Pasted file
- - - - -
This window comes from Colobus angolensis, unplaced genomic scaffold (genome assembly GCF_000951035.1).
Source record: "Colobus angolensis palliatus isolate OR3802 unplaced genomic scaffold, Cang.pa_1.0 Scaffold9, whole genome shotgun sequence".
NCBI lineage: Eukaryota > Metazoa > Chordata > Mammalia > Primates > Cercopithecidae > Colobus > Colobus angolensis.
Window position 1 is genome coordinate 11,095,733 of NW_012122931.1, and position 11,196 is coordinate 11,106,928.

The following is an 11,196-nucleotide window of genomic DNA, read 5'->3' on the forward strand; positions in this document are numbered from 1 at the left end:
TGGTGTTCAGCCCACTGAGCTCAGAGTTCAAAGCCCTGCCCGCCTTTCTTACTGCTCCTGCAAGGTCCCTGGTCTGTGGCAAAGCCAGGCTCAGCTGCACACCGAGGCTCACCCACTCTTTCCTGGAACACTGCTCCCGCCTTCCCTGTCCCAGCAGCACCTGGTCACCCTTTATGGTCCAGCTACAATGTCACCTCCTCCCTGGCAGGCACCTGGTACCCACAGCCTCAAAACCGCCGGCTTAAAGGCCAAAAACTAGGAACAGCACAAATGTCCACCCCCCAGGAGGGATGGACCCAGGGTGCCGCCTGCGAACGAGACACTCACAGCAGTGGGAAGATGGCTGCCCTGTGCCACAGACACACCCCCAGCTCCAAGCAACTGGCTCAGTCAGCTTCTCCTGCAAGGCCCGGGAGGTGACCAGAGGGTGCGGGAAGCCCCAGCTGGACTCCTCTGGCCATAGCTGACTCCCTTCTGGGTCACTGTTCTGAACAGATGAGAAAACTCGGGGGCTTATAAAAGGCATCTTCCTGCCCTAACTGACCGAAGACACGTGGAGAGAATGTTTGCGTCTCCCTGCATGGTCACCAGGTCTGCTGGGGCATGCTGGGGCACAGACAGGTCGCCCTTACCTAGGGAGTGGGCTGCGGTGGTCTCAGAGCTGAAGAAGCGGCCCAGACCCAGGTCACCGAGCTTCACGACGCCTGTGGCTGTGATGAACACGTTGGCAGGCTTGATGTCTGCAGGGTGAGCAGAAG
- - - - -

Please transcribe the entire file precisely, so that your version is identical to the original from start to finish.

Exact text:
This window comes from Colobus angolensis, unplaced genomic scaffold (genome assembly GCF_000951035.1).
Source record: "Colobus angolensis palliatus isolate OR3802 unplaced genomic scaffold, Cang.pa_1.0 Scaffold9, whole genome shotgun sequence".
NCBI lineage: Eukaryota > Metazoa > Chordata > Mammalia > Primates > Cercopithecidae > Colobus > Colobus angolensis.
Window position 1 is genome coordinate 11,095,733 of NW_012122931.1, and position 11,196 is coordinate 11,106,928.

The following is an 11,196-nucleotide window of genomic DNA, read 5'->3' on the forward strand; positions in this document are numbered from 1 at the left end:
TGGTGTTCAGCCCACTGAGCTCAGAGTTCAAAGCCCTGCCCGCCTTTCTTACTGCTCCTGCAAGGTCCCTGGTCTGTGGCAAAGCCAGGCTCAGCTGCACACCGAGGCTCACCCACTCTTTCCTGGAACACTGCTCCCGCCTTCCCTGTCCCAGCAGCACCTGGTCACCCTTTATGGTCCAGCTACAATGTCACCTCCTCCCTGGCAGGCACCTGGTACCCACAGCCTCAAAACCGCCGGCTTAAAGGCCAAAAACTAGGAACAGCACAAATGTCCACCCCCCAGGAGGGATGGACCCAGGGTGCCGCCTGCGAACGAGACACTCACAGCAGTGGGAAGATGGCTGCCCTGTGCCACAGACACACCCCCAGCTCCAAGCAACTGGCTCAGTCAGCTTCTCCTGCAAGGCCCGGGAGGTGACCAGAGGGTGCGGGAAGCCCCAGCTGGACTCCTCTGGCCATAGCTGACTCCCTTCTGGGTCACTGTTCTGAACAGATGAGAAAACTCGGGGGCTTATAAAAGGCATCTTCCTGCCCTAACTGACCGAAGACACGTGGAGAGAATGTTTGCGTCTCCCTGCATGGTCACCAGGTCTGCTGGGGCATGCTGGGGCACAGACAGGTCGCCCTTACCTAGGGAGTGGGCTGCGGTGGTCTCAGAGCTGAAGAAGCGGCCCAGACCCAGGTCACCGAGCTTCACGACGCCTGTGGCTGTGATGAACACGTTGGCAGGCTTGATGTCTGCAGGGTGAGCAGAAG